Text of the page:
by Margaret Roddy
Barron Inquiry has, for the first time, publicly named the four men
suspected of killing Seamus Ludlow.
report highlights how the names of the four, Paul Hosking, William Long,
Samuel Carroll, and a then UDR corporal, James Reid Fitzsimmons, were
given to the Gardai as far back as 1977.
at the time of the 47 year old forestry worker’s death in May 1976,
the finger of blame was pointed at the IRA and rumours began to
circulate that he had been an informer.
Jimmy Sharkey, a nephew of the murdered man, says that at one time, he
himself was regarded as a suspect as were other family members.
believes that the political climate of the time made it easy for the IRA
to be blamed for the murder.
IRA were seen as the enemy of the State while loyalists weren’t
regarded as threat, especially down here.”
was only in 1995 that the family learned that the Gardai had been aware
all along of the identity of the killers.
Joe Tiernan contacted them in 1995 and informed them that he had been
told by Det Sergt. that Seamus had been the victim of a loyalist gang.
says that the family accept that Seamus had simply been in the wrong
place at the wrong time when he was abducted by his killers as he made
his way home from Dundalk.
accept that it was a random sectarian killing. This gang of loyalists
had gone to Dundalk that night on a mission and would have psyched
themselves up for days on end, They were looking for someone and when
they didn’t find him, they were not going to go home empty handed. To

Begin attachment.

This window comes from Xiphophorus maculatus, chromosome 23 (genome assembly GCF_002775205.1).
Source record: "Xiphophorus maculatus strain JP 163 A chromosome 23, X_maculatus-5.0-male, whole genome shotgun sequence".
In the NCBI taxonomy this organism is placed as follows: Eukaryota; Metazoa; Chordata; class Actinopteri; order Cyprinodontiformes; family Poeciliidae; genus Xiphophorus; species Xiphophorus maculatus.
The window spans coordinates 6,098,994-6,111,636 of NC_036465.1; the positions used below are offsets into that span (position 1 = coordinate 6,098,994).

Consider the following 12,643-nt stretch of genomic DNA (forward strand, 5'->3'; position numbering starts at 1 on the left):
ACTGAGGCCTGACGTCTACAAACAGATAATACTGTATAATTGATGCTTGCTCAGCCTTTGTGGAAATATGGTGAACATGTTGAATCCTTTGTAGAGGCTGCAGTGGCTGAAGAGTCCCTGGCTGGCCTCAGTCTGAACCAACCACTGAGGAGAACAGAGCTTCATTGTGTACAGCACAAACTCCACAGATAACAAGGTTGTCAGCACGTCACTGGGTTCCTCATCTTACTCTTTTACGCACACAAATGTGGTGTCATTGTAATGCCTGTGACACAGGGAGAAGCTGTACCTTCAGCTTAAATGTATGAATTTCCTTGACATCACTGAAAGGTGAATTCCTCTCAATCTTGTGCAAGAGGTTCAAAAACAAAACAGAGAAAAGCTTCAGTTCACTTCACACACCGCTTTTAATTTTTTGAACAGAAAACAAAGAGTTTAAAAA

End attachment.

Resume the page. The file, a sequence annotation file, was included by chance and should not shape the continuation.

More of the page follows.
kill someone in the south would have been seen as an act of bravado when
they got back to Belfast.”
says that despite the fact the Gardai knew the identity of his uncle’s
killers, the investigation just stopped in its tracks.
some of family members initially believed that the IRA were to blame, he
says that he himself suspected that it was either the SAS or loyalists.
had wondered if perhaps he heard or saw something in the woods, which
would have been a plausible explanation.”
suspicions were confirmed by journalist Joe Tiernan and it was then that
the family began their long battle to establish how Seamus was killed.
it hadn’t been for the support of journalists like Joe and Ed Moloney
and the local media, we would never have got as far as we have,” says
is delighted that the report refutes once and for all the allegation
that his uncle had been killed by the IRA as an informer.
was a rumour which was started by a Garda and Seamus wasn’t at all
involved in politics although he did support Fine Gael,” he says.
says that one thing which struck him when reading through the report was
the detailed maps provided by two of the loyalists named as the suspects
for his uncle’s murder.
of the maps in particular is very detailed and one can’t help
wondering if the men were brought back to the area by the police at
a later date.”